Selected reference datasets are based upon best available methodsAccepted, best available methods for developing a reference dataset (that is, a reference standard) ensure that clinically relevant and well characterised data are collected and the limitations of the reference are understood. If available, accepted reference datasets in model development and testing that promote and demonstrate model robustness and generalisability across the intended patient population are used.
Model design is tailored to the available data and reflects the intended use of the deviceModel design is suited to the available data and supports the active mitigation of known risks, like overfitting, performance degradation, and security risks.
The clinical benefits and risks related to the product are well understood, used to derive clinically meaningful performance goals for testing, and support that the product can safely and effectively achieve its intended use.
Considerations include the impact of both global and local performance and uncertainty/variability in the device inputs, outputs, intended patient populations, and clinical use conditions.
Focus is placed on the performance of the human-AI teamWhere the model has a “human in the loop,” human factors considerations and the human interpretability of the model outputs are addressed with emphasis on the performance of the Human-AI team, rather than just the performance of the model in isolation.
Testing demonstrates device performance during clinically relevant conditionsStatistically sound test plans are developed and executed to generate clinically relevant device performance information independently of the training data set. Considerations include the intended patient population, important subgroups, clinical environment and use by the Human-AI team, measurement inputs, and potential confounding factors.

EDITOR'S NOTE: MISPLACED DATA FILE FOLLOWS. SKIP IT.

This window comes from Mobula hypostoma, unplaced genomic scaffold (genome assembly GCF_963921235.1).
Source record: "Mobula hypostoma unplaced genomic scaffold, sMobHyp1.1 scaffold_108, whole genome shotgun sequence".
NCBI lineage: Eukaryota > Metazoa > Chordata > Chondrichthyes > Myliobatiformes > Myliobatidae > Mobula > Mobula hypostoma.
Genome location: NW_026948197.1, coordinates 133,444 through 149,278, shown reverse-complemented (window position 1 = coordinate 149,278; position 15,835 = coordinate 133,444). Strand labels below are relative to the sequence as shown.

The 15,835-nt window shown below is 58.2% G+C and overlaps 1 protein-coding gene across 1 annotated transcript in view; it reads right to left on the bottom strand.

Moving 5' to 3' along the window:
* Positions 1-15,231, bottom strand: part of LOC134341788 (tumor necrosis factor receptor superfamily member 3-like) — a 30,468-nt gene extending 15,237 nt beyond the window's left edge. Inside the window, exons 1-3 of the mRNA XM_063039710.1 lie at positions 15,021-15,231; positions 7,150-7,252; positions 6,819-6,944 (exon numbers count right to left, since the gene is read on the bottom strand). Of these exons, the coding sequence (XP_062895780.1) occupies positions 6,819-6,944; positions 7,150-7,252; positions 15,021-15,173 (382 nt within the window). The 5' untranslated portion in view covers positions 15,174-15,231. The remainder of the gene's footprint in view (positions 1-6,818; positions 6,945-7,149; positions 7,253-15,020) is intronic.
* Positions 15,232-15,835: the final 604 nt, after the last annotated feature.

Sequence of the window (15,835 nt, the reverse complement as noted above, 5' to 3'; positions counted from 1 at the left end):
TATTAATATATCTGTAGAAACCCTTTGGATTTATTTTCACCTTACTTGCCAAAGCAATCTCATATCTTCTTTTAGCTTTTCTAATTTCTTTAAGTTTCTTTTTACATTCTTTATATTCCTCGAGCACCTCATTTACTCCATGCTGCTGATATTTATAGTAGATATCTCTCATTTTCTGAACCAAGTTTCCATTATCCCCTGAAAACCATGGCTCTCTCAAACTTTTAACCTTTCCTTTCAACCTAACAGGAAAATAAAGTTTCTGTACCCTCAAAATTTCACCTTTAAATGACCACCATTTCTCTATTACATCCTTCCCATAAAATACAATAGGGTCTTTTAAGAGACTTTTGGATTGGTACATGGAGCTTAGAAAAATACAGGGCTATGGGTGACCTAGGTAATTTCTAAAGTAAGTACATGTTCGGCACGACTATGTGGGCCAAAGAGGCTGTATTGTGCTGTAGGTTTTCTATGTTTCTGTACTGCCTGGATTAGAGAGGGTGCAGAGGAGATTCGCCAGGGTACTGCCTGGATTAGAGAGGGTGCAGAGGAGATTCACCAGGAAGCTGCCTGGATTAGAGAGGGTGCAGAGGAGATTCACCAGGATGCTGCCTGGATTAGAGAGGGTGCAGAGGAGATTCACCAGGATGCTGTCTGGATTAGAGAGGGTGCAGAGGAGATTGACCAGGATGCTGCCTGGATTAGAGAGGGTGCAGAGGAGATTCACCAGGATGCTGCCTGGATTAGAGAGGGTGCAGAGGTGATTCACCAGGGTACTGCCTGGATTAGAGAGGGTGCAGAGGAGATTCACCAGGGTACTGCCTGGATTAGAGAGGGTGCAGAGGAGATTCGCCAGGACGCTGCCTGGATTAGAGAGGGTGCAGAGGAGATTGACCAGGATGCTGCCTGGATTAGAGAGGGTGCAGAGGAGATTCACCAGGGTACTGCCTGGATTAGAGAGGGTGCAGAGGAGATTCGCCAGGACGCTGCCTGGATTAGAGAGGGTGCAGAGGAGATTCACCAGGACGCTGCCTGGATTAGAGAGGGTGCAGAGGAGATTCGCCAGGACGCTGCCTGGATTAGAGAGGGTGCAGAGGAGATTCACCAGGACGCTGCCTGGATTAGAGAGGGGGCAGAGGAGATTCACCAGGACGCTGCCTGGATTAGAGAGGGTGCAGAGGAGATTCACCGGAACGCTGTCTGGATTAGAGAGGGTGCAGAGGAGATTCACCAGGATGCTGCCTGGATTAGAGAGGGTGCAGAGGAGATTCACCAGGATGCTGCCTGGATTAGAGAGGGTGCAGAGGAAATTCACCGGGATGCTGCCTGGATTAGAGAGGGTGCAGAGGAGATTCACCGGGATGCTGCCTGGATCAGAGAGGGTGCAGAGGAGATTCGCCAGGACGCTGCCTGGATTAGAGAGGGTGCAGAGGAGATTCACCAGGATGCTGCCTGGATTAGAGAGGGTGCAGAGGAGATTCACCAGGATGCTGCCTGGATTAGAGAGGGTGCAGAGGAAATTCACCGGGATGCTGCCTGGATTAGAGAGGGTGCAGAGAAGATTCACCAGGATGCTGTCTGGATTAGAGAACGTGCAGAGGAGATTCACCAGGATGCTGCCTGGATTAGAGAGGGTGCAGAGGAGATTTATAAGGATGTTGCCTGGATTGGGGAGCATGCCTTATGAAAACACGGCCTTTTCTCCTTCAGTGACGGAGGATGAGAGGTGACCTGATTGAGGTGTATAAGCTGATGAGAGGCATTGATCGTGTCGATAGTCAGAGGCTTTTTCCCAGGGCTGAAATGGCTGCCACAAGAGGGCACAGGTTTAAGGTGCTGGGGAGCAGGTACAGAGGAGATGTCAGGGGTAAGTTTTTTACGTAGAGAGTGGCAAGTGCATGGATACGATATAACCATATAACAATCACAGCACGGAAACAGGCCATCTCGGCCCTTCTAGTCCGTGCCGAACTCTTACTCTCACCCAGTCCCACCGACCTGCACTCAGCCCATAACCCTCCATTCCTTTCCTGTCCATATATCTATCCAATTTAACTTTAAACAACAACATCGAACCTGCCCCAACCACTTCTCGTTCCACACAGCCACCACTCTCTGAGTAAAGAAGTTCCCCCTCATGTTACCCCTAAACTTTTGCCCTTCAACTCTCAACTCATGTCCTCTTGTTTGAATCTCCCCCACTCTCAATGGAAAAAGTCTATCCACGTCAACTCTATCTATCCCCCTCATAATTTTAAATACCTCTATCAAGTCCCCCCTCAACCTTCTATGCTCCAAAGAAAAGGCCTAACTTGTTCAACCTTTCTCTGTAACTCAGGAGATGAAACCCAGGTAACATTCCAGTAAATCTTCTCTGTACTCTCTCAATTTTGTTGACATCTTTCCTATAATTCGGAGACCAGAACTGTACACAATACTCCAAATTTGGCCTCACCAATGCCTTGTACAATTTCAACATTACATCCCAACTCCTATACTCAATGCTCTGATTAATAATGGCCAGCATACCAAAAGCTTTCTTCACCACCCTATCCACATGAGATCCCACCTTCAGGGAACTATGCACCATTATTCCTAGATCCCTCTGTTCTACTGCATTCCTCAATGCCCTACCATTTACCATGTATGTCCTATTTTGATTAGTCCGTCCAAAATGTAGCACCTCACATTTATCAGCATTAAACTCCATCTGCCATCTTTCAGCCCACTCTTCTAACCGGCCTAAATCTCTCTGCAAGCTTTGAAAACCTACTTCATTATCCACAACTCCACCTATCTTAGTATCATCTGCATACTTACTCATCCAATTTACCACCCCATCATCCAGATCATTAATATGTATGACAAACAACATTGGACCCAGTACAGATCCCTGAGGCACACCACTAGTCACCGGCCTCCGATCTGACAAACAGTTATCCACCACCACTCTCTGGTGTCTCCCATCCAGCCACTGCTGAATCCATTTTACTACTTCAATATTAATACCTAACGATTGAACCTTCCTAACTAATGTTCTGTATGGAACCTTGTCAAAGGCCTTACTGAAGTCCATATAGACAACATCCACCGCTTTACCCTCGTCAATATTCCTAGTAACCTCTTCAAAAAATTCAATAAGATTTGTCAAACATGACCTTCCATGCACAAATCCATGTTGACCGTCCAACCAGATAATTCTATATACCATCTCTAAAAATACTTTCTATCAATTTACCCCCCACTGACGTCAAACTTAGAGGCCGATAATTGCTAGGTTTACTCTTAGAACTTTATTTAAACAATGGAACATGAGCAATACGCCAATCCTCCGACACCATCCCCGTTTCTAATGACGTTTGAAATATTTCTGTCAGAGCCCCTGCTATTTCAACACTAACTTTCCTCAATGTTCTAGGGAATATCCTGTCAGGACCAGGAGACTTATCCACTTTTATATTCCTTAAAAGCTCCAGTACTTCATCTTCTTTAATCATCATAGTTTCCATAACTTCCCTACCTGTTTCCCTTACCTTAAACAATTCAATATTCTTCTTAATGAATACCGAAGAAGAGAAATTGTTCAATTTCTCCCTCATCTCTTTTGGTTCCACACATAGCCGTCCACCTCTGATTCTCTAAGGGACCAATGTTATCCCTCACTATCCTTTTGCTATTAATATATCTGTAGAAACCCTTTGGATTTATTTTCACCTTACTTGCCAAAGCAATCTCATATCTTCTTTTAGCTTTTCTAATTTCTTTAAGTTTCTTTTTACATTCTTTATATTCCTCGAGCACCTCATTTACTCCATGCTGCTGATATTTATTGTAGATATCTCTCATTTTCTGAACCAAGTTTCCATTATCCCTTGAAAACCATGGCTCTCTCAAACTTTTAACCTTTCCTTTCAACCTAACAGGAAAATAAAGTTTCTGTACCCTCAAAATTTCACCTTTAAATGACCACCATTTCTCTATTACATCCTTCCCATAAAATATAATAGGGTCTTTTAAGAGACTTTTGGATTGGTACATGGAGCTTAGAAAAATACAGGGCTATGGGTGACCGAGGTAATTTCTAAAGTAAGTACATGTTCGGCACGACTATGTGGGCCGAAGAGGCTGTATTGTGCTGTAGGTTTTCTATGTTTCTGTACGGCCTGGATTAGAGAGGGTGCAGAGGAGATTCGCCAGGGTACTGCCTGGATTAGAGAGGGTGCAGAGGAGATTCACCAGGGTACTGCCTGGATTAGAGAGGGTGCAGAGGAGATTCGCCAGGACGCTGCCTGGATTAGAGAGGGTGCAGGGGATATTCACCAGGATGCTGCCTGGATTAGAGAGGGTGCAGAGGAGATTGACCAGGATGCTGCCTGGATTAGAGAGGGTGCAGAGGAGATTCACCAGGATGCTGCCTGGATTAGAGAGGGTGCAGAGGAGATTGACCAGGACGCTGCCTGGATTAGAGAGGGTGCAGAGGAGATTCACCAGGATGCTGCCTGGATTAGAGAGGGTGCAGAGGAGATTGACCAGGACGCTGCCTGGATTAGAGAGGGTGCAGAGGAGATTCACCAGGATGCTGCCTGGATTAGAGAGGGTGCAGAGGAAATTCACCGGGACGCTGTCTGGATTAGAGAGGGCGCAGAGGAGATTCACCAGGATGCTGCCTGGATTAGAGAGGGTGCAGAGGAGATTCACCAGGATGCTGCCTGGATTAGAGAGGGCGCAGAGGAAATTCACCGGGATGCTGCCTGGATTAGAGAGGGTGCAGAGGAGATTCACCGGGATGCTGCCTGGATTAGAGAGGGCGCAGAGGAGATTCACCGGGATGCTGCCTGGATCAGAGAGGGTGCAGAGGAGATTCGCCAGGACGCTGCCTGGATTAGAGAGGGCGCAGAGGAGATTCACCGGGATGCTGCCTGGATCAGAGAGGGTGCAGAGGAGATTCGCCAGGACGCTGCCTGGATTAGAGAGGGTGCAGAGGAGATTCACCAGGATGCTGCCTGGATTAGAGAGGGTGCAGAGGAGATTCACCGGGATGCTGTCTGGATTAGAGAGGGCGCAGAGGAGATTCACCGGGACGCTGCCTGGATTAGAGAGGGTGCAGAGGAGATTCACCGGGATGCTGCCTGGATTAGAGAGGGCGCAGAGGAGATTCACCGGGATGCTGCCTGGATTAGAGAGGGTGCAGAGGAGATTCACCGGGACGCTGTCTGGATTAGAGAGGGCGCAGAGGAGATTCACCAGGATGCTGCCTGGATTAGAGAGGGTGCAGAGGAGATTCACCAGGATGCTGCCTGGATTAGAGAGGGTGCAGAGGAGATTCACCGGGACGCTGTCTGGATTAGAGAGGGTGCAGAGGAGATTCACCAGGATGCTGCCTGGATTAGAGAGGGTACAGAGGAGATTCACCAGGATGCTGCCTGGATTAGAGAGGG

Users are provided clear, essential informationUsers are provided ready access to clear, contextually relevant information that is appropriate for the intended audience (such as health care providers or patients) including: the product’s intended use and indications for use, performance of the model for appropriate subgroups, characteristics of the data used to train and test the model, acceptable inputs, known limitations, user interface interpretation, and clinical workflow integration of the model. Users are also made aware of device modifications and updates from real-world performance monitoring, the basis for decision-making when available, and a means to communicate product concerns to the developer.
Deployed models are monitored for performance and re-training risks are managedDeployed models have the capability to be monitored in “real world” use with a focus on maintained or improved safety and performance. Additionally, when models are periodically or continually trained after deployment, there are appropriate controls in place to manage risks of overfitting, unintended bias, or degradation of the model (for example, dataset drift) that may impact the safety and performance of the model as it is used by the Human-AI team.